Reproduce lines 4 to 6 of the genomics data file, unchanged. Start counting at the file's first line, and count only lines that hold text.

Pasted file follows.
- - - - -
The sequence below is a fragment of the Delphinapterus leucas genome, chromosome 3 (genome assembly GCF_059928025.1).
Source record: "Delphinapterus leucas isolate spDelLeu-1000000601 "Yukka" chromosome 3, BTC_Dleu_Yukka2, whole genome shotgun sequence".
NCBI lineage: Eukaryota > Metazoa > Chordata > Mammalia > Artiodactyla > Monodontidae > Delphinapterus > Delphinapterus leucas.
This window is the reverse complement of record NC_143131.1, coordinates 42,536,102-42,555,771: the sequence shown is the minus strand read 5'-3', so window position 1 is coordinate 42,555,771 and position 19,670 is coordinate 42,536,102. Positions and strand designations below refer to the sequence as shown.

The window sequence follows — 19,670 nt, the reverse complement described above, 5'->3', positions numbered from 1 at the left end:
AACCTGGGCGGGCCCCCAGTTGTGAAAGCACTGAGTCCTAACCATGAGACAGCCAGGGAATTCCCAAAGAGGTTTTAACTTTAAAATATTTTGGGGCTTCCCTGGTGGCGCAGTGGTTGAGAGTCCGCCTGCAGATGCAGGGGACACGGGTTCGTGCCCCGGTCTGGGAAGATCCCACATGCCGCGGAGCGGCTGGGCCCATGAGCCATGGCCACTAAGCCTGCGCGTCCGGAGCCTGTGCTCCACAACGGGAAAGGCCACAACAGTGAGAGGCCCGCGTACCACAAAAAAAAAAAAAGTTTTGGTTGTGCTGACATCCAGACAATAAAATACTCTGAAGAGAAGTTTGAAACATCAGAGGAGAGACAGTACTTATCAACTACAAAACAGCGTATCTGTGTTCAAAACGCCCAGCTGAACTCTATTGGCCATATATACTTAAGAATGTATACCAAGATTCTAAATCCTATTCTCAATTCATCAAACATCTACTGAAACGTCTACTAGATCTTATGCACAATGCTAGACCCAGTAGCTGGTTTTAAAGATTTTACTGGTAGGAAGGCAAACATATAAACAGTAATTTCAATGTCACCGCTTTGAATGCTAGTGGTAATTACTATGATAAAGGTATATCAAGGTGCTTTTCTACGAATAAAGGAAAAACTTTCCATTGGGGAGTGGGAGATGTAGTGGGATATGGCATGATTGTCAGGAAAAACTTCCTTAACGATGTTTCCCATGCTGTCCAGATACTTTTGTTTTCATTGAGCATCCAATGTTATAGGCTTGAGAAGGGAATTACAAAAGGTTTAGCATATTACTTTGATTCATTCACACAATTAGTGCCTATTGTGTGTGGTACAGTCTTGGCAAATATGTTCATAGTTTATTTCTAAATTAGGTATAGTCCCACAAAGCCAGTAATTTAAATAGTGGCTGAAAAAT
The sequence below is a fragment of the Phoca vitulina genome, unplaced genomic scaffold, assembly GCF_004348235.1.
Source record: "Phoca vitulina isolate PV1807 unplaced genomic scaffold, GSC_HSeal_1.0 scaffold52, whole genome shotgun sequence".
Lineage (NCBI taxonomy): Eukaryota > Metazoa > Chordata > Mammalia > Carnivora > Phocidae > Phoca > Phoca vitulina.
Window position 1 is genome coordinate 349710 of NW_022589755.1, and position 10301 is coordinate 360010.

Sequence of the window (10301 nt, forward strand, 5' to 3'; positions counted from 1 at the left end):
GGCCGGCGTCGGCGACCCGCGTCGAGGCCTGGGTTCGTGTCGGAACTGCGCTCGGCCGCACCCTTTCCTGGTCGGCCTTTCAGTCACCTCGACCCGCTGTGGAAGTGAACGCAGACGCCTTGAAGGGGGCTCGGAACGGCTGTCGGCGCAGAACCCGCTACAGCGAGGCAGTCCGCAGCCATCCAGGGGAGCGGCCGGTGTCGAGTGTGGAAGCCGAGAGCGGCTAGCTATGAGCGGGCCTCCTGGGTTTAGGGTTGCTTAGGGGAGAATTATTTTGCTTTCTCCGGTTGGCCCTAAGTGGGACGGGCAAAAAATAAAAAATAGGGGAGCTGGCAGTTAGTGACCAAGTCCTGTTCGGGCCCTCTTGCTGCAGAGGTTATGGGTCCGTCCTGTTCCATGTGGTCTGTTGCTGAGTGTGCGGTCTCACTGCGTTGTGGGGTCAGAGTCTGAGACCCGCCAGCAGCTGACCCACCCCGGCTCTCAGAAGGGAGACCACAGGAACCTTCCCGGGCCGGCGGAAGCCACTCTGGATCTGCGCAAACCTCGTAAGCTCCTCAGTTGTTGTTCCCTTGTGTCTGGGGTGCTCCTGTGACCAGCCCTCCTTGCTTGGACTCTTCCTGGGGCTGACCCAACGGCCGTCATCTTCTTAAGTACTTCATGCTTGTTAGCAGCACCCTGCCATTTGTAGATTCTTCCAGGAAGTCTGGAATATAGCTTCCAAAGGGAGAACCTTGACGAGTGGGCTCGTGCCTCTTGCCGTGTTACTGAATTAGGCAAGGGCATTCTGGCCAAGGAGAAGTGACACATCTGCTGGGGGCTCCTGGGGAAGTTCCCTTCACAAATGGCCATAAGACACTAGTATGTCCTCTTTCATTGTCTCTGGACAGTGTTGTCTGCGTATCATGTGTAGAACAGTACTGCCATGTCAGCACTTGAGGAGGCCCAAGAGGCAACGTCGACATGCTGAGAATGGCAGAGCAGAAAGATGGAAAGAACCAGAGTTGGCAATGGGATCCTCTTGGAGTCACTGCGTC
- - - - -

This window is the reverse complement of record NC_143131.1, coordinates 42,536,102-42,555,771: the sequence shown is the minus strand read 5'-3', so window position 1 is coordinate 42,555,771 and position 19,670 is coordinate 42,536,102. Positions and strand designations below refer to the sequence as shown.

The window sequence follows — 19,670 nt, the reverse complement described above, 5'->3', positions numbered from 1 at the left end:
AACCTGGGCGGGCCCCCAGTTGTGAAAGCACTGAGTCCTAACCATGAGACAGCCAGGGAATTCCCAAAGAGGTTTTAACTTTAAAATATTTTGGGGCTTCCCTGGTGGCGCAGTGGTTGAGAGTCCGCCTGCAGATGCAGGGGACACGGGTTCGTGCCCCGGTCTGGGAAGATCCCACATGCCGCGGAGCGGCTGGGCCCATGAGCCATGGCCACTAAGCCTGCGCGTCCGGAGCCTGTGCTCCACAACGGGAAAGGCCACAACAGTGAGAGGCCCGCGTACCACAAAAAAAAAAAAAGTTTTGGTTGTGCTGACATCCAGACAATAAAATACTCTGAAGAGAAGTTTGAAACATCAGAGGAGAGACAGTACTTATCAACTACAAAACAGCGTATCTGTGTTCAAAACGCCCAGCTGAACTCTATTGGCCATATATACTTAAGAATGTATACCAAGATTCTAAATCCTATTCTCAATTCATCAAACATCTACTGAAACGTCTACTAGATCTTATGCACAATGCTAGACCCAGTAGCTGGTTTTAAAGATTTTACTGGTAGGAAGGCAAACATATAAACAGTAATTTCAATGTCACCGCTTTGAATGCTAGTGGTAATTACTATGATAAAGGTATATCAAGGTGCTTTTCTACGAATAAAGGAAAAACTTTCCATTGGGGAGTGGGAGATGTAGTGGGATATGGCATGATTGTCAGGAAAAACTTCCTTAACGATGTTTCCCATGCTGTCCAGATACTTTTGTTTTCATTGAGCATCCAATGTTATAGGCTTGAGAAGGGAATTACAAAAGGTTTAGCATATTACTTTGATTCATTCACACAATTAGTGCCTATTGTGTGTGGTACAGTCTTGGCAAATATGTTCATAGTTTATTTCTAAATTAGGTATAGTCCCACAAAGCCAGTAATTTAAATAGTGGCTGAAAAAT